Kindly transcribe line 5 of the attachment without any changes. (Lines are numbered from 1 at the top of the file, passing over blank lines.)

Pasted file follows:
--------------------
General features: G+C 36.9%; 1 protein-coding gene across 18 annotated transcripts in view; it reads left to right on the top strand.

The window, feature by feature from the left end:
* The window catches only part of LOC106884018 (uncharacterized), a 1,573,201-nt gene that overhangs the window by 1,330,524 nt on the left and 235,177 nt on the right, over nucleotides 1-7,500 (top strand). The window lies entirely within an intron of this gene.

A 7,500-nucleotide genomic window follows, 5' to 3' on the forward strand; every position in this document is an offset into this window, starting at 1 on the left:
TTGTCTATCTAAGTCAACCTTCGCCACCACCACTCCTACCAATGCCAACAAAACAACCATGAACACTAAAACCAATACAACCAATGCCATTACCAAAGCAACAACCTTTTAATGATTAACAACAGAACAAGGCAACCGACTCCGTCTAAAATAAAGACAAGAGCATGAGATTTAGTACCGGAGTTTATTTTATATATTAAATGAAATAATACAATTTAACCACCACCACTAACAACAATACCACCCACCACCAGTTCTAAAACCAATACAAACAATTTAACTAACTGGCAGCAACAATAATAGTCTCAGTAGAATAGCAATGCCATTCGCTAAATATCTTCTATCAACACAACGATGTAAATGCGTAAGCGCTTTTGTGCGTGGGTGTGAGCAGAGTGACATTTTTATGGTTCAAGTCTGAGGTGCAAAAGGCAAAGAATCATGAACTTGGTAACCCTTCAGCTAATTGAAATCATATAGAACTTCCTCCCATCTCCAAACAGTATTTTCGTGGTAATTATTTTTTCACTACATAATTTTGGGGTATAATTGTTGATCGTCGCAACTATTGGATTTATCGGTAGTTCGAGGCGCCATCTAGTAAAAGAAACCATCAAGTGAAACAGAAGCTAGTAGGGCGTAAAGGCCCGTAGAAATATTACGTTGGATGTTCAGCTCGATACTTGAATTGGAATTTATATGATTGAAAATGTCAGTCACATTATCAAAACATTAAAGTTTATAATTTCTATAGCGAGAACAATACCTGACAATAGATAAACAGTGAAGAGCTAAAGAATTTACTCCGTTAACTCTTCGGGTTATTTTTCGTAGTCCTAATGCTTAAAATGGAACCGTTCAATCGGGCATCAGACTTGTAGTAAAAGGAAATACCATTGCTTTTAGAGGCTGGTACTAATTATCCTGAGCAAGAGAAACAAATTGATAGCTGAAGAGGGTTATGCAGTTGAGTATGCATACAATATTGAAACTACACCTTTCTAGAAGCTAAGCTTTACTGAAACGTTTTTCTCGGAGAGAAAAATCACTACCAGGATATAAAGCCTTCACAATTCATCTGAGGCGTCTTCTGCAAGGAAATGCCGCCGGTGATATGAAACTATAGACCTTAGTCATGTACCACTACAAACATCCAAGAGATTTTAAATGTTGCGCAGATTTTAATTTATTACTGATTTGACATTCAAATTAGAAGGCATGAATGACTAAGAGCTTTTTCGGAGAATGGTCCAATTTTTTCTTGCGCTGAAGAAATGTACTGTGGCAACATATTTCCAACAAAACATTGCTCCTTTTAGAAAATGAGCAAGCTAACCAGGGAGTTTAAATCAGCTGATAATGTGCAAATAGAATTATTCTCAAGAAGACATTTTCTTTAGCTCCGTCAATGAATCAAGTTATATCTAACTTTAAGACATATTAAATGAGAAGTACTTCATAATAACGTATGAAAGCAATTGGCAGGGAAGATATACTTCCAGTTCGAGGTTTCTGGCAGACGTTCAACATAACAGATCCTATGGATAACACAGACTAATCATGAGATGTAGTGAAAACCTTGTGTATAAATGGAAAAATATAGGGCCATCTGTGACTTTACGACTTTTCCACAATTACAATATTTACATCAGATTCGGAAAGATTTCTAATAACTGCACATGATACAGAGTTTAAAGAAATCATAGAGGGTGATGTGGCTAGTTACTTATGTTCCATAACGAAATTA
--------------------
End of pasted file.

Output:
TTGTCTATCTAAGTCAACCTTCGCCACCACCACTCCTACCAATGCCAACAAAACAACCATGAACACTAAAACCAATACAACCAATGCCATTACCAAAGCAACAACCTTTTAATGATTAACAACAGAACAAGGCAACCGACTCCGTCTAAAATAAAGACAAGAGCATGAGATTTAGTACCGGAGTTTATTTTATATATTAAATGAAATAATACAATTTAACCACCACCACTAACAACAATACCACCCACCACCAGTTCTAAAACCAATACAAACAATTTAACTAACTGGCAGCAACAATAATAGTCTCAGTAGAATAGCAATGCCATTCGCTAAATATCTTCTATCAACACAACGATGTAAATGCGTAAGCGCTTTTGTGCGTGGGTGTGAGCAGAGTGACATTTTTATGGTTCAAGTCTGAGGTGCAAAAGGCAAAGAATCATGAACTTGGTAACCCTTCAGCTAATTGAAATCATATAGAACTTCCTCCCATCTCCAAACAGTATTTTCGTGGTAATTATTTTTTCACTACATAATTTTGGGGTATAATTGTTGATCGTCGCAACTATTGGATTTATCGGTAGTTCGAGGCGCCATCTAGTAAAAGAAACCATCAAGTGAAACAGAAGCTAGTAGGGCGTAAAGGCCCGTAGAAATATTACGTTGGATGTTCAGCTCGATACTTGAATTGGAATTTATATGATTGAAAATGTCAGTCACATTATCAAAACATTAAAGTTTATAATTTCTATAGCGAGAACAATACCTGACAATAGATAAACAGTGAAGAGCTAAAGAATTTACTCCGTTAACTCTTCGGGTTATTTTTCGTAGTCCTAATGCTTAAAATGGAACCGTTCAATCGGGCATCAGACTTGTAGTAAAAGGAAATACCATTGCTTTTAGAGGCTGGTACTAATTATCCTGAGCAAGAGAAACAAATTGATAGCTGAAGAGGGTTATGCAGTTGAGTATGCATACAATATTGAAACTACACCTTTCTAGAAGCTAAGCTTTACTGAAACGTTTTTCTCGGAGAGAAAAATCACTACCAGGATATAAAGCCTTCACAATTCATCTGAGGCGTCTTCTGCAAGGAAATGCCGCCGGTGATATGAAACTATAGACCTTAGTCATGTACCACTACAAACATCCAAGAGATTTTAAATGTTGCGCAGATTTTAATTTATTACTGATTTGACATTCAAATTAGAAGGCATGAATGACTAAGAGCTTTTTCGGAGAATGGTCCAATTTTTTCTTGCGCTGAAGAAATGTACTGTGGCAACATATTTCCAACAAAACATTGCTCCTTTTAGAAAATGAGCAAGCTAACCAGGGAGTTTAAATCAGCTGATAATGTGCAAATAGAATTATTCTCAAGAAGACATTTTCTTTAGCTCCGTCAATGAATCAAGTTATATCTAACTTTAAGACATATTAAATGAGAAGTACTTCATAATAACGTATGAAAGCAATTGGCAGGGAAGATATACTTCCAGTTCGAGGTTTCTGGCAGACGTTCAACATAACAGATCCTATGGATAACACAGACTAATCATGAGATGTAGTGAAAACCTTGTGTATAAATGGAAAAATATAGGGCCATCTGTGACTTTACGACTTTTCCACAATTACAATATTTACATCAGATTCGGAAAGATTTCTAATAACTGCACATGATACAGAGTTTAAAGAAATCATAGAGGGTGATGTGGCTAGTTACTTATGTTCCATAACGAAATTA